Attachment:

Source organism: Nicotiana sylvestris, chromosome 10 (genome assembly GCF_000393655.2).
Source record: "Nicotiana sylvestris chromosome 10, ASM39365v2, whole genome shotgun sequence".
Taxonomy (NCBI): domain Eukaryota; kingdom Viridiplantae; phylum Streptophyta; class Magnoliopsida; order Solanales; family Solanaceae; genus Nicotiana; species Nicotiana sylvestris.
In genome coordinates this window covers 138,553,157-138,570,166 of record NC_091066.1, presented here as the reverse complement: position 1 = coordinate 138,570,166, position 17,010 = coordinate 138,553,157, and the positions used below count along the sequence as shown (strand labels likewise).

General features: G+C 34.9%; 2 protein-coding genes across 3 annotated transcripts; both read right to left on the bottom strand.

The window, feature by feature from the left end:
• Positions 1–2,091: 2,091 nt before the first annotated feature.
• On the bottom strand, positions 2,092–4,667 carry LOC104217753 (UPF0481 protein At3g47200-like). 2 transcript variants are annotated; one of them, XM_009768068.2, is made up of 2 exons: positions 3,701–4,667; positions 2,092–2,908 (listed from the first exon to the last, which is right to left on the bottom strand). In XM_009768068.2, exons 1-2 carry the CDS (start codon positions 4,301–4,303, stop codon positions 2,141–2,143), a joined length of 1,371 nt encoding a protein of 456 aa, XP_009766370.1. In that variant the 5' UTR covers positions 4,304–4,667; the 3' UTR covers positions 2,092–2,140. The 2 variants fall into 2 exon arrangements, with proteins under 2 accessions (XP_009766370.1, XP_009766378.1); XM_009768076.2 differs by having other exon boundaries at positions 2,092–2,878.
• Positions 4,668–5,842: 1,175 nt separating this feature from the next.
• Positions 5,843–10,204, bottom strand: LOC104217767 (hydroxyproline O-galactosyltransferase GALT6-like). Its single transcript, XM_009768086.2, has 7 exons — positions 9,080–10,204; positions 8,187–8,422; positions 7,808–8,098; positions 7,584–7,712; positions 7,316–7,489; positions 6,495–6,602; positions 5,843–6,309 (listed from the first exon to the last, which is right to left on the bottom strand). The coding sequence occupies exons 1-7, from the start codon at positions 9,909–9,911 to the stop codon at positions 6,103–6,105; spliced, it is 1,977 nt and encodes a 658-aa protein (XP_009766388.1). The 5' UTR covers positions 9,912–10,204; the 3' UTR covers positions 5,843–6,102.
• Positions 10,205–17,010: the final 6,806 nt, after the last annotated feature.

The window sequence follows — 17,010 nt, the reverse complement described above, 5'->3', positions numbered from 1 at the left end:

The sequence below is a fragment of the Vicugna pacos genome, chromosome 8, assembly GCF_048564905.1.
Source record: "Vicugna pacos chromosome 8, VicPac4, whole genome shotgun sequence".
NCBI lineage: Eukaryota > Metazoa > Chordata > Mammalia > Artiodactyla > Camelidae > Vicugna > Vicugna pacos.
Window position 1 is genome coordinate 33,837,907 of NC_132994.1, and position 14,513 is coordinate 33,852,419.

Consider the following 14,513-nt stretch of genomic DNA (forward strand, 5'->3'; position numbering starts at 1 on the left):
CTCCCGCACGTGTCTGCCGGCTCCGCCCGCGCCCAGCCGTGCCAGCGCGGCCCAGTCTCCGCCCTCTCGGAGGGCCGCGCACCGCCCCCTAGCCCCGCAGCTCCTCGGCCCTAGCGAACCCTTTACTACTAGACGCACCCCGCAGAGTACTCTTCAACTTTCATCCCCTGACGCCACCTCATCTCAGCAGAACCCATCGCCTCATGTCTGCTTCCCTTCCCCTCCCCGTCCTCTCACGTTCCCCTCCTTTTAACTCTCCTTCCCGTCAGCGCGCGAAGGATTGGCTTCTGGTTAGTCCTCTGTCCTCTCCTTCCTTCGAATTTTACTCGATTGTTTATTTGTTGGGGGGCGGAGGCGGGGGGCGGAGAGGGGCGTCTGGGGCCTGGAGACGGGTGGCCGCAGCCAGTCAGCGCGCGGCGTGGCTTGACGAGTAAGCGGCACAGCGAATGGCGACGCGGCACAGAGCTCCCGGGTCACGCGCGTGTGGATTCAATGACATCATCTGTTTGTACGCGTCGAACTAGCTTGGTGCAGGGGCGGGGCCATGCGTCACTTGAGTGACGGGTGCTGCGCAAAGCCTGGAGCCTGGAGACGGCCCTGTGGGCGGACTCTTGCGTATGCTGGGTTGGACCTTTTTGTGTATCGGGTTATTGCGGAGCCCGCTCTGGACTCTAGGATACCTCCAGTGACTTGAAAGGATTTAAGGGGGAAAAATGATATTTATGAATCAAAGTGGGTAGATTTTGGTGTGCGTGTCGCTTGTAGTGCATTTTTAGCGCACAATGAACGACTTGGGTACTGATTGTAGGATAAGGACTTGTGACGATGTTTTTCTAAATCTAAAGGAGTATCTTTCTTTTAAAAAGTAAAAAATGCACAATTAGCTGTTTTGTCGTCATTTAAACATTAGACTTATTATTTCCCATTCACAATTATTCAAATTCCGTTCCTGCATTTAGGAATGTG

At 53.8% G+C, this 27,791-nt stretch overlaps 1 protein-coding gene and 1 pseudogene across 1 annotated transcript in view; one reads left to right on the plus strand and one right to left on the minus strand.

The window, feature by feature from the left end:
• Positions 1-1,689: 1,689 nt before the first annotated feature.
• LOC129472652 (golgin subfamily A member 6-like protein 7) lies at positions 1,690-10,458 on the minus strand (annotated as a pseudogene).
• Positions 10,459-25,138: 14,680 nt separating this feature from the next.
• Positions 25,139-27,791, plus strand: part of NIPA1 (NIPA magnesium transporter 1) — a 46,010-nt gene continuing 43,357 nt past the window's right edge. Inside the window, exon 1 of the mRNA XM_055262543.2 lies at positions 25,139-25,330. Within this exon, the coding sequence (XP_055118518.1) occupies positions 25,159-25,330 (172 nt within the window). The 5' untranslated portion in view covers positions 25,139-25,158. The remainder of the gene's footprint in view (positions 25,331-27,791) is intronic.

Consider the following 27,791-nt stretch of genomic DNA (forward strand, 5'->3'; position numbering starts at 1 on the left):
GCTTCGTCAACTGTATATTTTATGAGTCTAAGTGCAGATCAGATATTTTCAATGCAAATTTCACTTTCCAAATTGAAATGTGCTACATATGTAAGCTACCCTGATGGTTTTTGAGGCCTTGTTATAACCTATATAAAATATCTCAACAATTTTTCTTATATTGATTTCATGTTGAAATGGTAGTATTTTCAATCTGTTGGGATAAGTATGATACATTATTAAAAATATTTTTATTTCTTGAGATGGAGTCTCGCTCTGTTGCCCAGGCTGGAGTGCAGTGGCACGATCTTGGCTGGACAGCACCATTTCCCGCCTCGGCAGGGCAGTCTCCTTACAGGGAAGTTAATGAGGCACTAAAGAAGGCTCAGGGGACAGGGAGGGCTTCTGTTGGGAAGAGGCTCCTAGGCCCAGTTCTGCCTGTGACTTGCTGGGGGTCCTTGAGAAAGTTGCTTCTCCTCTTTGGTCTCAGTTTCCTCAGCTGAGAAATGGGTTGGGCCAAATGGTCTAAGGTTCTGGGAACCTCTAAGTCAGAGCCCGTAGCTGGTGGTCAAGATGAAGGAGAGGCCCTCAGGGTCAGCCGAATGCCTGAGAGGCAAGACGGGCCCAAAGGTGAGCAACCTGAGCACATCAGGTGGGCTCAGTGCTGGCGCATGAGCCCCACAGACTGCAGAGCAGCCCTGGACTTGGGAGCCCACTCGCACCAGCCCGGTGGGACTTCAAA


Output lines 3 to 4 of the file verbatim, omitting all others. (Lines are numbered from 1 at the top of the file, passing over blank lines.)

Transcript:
Taxonomy (NCBI): domain Eukaryota; kingdom Viridiplantae; phylum Streptophyta; class Magnoliopsida; order Solanales; family Solanaceae; genus Nicotiana; species Nicotiana sylvestris.
In genome coordinates this window covers 138,553,157-138,570,166 of record NC_091066.1, presented here as the reverse complement: position 1 = coordinate 138,570,166, position 17,010 = coordinate 138,553,157, and the positions used below count along the sequence as shown (strand labels likewise).